Last year, on hikes, I saw bears fairly regularly, particularly through the warm season: late Spring through late Summer. Most of my bear sightings were of the same bear family: a momma bear, whom I named Betty, and her two cubs, Beatrice and Barney. Last year I saw, in a lovely region I call the Shire, a young adult female who came within fifteen yards of me before noticing me and scrambling away into the brush as though her butt were on fire. I named her Bonnie.
Well, this year, I hadn’t had a single bear sighting, and since October is nearly over, I’d pretty much given up on seeing a bear until next year. But today, hiking up to the Shire, I caught a glimpse of movement off to my left and got the impression of a big black creature moving in the brush. Bear!, I thought, and I was right. And not just one bear, either: three bears. I saw a momma bear and her cubs, and I’d be willing to bet that the momma was Bonnie, the same young adult female I’d seen last year.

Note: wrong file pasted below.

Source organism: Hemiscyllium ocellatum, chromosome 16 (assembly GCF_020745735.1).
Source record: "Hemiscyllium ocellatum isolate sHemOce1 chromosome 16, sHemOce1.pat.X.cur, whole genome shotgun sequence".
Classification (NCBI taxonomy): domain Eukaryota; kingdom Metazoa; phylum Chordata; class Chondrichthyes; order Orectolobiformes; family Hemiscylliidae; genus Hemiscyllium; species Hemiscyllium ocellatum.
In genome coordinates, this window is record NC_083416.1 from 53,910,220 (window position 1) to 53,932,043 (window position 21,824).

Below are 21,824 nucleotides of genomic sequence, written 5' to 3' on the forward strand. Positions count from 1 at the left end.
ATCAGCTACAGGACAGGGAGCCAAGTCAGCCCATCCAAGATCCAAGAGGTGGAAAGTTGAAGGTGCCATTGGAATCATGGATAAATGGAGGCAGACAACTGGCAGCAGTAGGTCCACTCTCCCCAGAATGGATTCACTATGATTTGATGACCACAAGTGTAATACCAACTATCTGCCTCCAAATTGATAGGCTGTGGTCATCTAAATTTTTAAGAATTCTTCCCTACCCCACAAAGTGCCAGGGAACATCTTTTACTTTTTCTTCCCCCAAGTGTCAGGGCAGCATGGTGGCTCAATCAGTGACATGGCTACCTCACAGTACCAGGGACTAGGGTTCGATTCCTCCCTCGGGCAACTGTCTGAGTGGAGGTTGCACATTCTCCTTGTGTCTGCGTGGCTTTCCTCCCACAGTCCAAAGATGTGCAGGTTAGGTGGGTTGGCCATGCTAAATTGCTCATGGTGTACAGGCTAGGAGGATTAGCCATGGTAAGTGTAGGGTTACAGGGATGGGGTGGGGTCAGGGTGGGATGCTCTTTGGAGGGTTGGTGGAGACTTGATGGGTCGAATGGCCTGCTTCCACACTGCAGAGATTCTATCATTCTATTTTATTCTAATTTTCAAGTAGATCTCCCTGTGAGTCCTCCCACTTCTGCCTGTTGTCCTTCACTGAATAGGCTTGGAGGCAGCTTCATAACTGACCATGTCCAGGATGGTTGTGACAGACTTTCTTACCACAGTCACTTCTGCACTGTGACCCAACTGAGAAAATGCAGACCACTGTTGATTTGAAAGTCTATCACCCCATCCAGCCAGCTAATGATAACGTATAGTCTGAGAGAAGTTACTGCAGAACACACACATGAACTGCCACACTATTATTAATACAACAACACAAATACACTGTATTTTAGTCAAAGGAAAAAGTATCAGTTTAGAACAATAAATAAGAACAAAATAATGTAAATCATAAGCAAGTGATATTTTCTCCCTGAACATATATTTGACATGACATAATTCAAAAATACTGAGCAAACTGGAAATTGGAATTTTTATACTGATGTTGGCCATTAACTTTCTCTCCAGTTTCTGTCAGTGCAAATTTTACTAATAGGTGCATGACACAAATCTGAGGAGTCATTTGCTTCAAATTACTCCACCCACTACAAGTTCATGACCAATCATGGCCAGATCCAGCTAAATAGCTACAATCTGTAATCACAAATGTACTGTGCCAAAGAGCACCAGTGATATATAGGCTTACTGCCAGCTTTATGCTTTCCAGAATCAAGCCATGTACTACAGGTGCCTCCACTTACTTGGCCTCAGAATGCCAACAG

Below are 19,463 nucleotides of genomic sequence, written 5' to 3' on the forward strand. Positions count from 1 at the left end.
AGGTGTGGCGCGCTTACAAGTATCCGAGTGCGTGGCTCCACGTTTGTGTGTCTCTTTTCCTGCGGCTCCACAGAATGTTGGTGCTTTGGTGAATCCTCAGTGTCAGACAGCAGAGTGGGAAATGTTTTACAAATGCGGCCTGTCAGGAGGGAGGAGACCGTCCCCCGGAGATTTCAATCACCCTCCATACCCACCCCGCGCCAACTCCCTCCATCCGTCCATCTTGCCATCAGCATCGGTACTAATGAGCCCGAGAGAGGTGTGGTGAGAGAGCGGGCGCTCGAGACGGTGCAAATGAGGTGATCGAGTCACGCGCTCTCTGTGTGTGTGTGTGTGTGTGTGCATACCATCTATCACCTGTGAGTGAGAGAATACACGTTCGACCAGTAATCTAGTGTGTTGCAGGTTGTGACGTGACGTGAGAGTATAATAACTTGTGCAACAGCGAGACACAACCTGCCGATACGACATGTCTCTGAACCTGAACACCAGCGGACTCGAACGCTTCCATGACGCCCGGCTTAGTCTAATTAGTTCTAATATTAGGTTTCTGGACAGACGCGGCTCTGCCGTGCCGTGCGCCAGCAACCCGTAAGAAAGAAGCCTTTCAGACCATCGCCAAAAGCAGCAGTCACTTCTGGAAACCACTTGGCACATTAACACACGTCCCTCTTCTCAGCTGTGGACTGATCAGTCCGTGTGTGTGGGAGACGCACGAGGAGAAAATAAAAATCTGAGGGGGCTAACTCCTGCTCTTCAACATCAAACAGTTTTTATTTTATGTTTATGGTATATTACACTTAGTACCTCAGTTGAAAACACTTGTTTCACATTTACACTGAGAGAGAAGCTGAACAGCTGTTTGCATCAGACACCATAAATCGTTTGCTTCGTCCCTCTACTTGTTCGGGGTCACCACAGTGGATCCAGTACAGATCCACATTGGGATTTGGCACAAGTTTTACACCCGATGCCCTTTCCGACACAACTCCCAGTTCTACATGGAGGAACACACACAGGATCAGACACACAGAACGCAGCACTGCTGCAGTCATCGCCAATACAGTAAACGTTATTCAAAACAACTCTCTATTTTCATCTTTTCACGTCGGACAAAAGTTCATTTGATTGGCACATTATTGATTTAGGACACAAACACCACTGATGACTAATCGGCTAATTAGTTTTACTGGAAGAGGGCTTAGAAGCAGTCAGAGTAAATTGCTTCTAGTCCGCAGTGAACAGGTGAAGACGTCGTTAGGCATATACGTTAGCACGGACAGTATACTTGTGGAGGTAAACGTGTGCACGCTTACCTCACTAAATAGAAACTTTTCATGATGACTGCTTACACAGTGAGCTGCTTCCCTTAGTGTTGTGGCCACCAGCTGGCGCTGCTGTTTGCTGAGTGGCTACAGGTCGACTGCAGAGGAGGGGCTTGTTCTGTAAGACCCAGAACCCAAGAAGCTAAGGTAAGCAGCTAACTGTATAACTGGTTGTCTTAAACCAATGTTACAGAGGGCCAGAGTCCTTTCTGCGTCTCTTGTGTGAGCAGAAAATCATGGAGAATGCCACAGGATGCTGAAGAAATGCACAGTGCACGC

Because the bears were some distance away (seventy yards or so), I had to use my zoom lens to get pictures. By the time I had my camera out, Bonnie and her cubs (I named them Ben and Barbara) were already ambling off, but I managed to get one decent picture, albeit somewhat blurry:
Bonnie’s Got Butt! Because of all the rain we’ve had in East TN this year, the bears in our mountains have had plenty to eat. Black bears are mostly vegetarians (they eat berries, roots, buds, young plants), but they also eat insects and larvae, and sometimes small mammals when they’re easy to catch.
And lest anybody wonder: no, I’m not afraid of black bears when I hike in the woods. Sure, I use common sense — I’m aware of my surroundings, and I keep a respectful distance from the bears when I spot them. But my experience with wild black bears has shown me that they are much more afraid of us humans than we are of them.
Black bears are fascinating, magnificent creatures, and seeing one in the woods never fails to make my day.
Here’s a great site with a wealth of information on black bears, truth vs. fiction: North American Bear Center.